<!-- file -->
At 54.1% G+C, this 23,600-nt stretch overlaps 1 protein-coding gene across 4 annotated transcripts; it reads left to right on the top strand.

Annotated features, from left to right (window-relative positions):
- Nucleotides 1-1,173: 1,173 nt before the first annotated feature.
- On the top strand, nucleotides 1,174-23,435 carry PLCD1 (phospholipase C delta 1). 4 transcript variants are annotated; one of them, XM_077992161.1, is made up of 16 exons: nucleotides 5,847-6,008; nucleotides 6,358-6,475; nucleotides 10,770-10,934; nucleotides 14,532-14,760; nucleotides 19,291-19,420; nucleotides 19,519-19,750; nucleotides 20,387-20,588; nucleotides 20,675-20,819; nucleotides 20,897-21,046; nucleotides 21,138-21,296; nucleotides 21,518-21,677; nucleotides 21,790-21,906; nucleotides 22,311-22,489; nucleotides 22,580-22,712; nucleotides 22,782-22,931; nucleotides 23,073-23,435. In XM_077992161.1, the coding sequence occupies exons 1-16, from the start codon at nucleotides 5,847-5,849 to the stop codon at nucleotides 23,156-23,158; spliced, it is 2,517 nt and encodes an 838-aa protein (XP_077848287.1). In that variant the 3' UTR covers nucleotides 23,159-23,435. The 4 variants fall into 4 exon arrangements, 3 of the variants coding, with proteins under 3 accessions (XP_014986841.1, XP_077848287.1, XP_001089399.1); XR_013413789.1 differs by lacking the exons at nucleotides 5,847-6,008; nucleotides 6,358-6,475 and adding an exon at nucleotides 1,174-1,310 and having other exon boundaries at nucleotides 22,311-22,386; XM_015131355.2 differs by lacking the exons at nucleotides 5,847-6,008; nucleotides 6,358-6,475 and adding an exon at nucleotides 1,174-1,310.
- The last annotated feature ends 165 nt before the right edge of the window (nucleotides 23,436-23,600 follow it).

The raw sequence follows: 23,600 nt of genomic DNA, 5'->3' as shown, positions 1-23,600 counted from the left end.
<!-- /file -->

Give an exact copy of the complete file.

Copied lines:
At 54.1% G+C, this 23,600-nt stretch overlaps 1 protein-coding gene across 4 annotated transcripts; it reads left to right on the top strand.

Annotated features, from left to right (window-relative positions):
- Nucleotides 1-1,173: 1,173 nt before the first annotated feature.
- On the top strand, nucleotides 1,174-23,435 carry PLCD1 (phospholipase C delta 1). 4 transcript variants are annotated; one of them, XM_077992161.1, is made up of 16 exons: nucleotides 5,847-6,008; nucleotides 6,358-6,475; nucleotides 10,770-10,934; nucleotides 14,532-14,760; nucleotides 19,291-19,420; nucleotides 19,519-19,750; nucleotides 20,387-20,588; nucleotides 20,675-20,819; nucleotides 20,897-21,046; nucleotides 21,138-21,296; nucleotides 21,518-21,677; nucleotides 21,790-21,906; nucleotides 22,311-22,489; nucleotides 22,580-22,712; nucleotides 22,782-22,931; nucleotides 23,073-23,435. In XM_077992161.1, the coding sequence occupies exons 1-16, from the start codon at nucleotides 5,847-5,849 to the stop codon at nucleotides 23,156-23,158; spliced, it is 2,517 nt and encodes an 838-aa protein (XP_077848287.1). In that variant the 3' UTR covers nucleotides 23,159-23,435. The 4 variants fall into 4 exon arrangements, 3 of the variants coding, with proteins under 3 accessions (XP_014986841.1, XP_077848287.1, XP_001089399.1); XR_013413789.1 differs by lacking the exons at nucleotides 5,847-6,008; nucleotides 6,358-6,475 and adding an exon at nucleotides 1,174-1,310 and having other exon boundaries at nucleotides 22,311-22,386; XM_015131355.2 differs by lacking the exons at nucleotides 5,847-6,008; nucleotides 6,358-6,475 and adding an exon at nucleotides 1,174-1,310.
- The last annotated feature ends 165 nt before the right edge of the window (nucleotides 23,436-23,600 follow it).

The raw sequence follows: 23,600 nt of genomic DNA, 5'->3' as shown, positions 1-23,600 counted from the left end.